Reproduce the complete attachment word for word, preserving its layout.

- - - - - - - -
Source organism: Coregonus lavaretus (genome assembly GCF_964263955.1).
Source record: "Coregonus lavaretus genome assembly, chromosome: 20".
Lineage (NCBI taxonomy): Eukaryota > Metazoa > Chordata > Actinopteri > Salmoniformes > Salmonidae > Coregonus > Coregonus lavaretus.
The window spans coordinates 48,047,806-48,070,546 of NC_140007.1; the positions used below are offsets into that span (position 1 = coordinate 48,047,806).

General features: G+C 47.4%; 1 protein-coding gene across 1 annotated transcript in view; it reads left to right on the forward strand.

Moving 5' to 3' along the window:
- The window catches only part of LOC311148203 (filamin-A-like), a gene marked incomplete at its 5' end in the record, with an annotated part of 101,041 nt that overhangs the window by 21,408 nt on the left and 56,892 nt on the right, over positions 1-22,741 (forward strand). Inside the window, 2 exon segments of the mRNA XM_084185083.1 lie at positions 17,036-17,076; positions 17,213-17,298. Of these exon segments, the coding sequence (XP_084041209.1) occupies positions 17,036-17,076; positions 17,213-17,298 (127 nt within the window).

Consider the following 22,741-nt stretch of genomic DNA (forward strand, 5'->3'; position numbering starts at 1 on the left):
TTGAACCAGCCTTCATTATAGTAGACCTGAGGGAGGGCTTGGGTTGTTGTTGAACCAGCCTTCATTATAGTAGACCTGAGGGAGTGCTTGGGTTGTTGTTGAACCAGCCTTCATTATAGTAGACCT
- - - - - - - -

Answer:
Source organism: Coregonus lavaretus (genome assembly GCF_964263955.1).
Source record: "Coregonus lavaretus genome assembly, chromosome: 20".
Lineage (NCBI taxonomy): Eukaryota > Metazoa > Chordata > Actinopteri > Salmoniformes > Salmonidae > Coregonus > Coregonus lavaretus.
The window spans coordinates 48,047,806-48,070,546 of NC_140007.1; the positions used below are offsets into that span (position 1 = coordinate 48,047,806).

General features: G+C 47.4%; 1 protein-coding gene across 1 annotated transcript in view; it reads left to right on the forward strand.

Moving 5' to 3' along the window:
- The window catches only part of LOC311148203 (filamin-A-like), a gene marked incomplete at its 5' end in the record, with an annotated part of 101,041 nt that overhangs the window by 21,408 nt on the left and 56,892 nt on the right, over positions 1-22,741 (forward strand). Inside the window, 2 exon segments of the mRNA XM_084185083.1 lie at positions 17,036-17,076; positions 17,213-17,298. Of these exon segments, the coding sequence (XP_084041209.1) occupies positions 17,036-17,076; positions 17,213-17,298 (127 nt within the window).

Consider the following 22,741-nt stretch of genomic DNA (forward strand, 5'->3'; position numbering starts at 1 on the left):
TTGAACCAGCCTTCATTATAGTAGACCTGAGGGAGGGCTTGGGTTGTTGTTGAACCAGCCTTCATTATAGTAGACCTGAGGGAGTGCTTGGGTTGTTGTTGAACCAGCCTTCATTATAGTAGACCT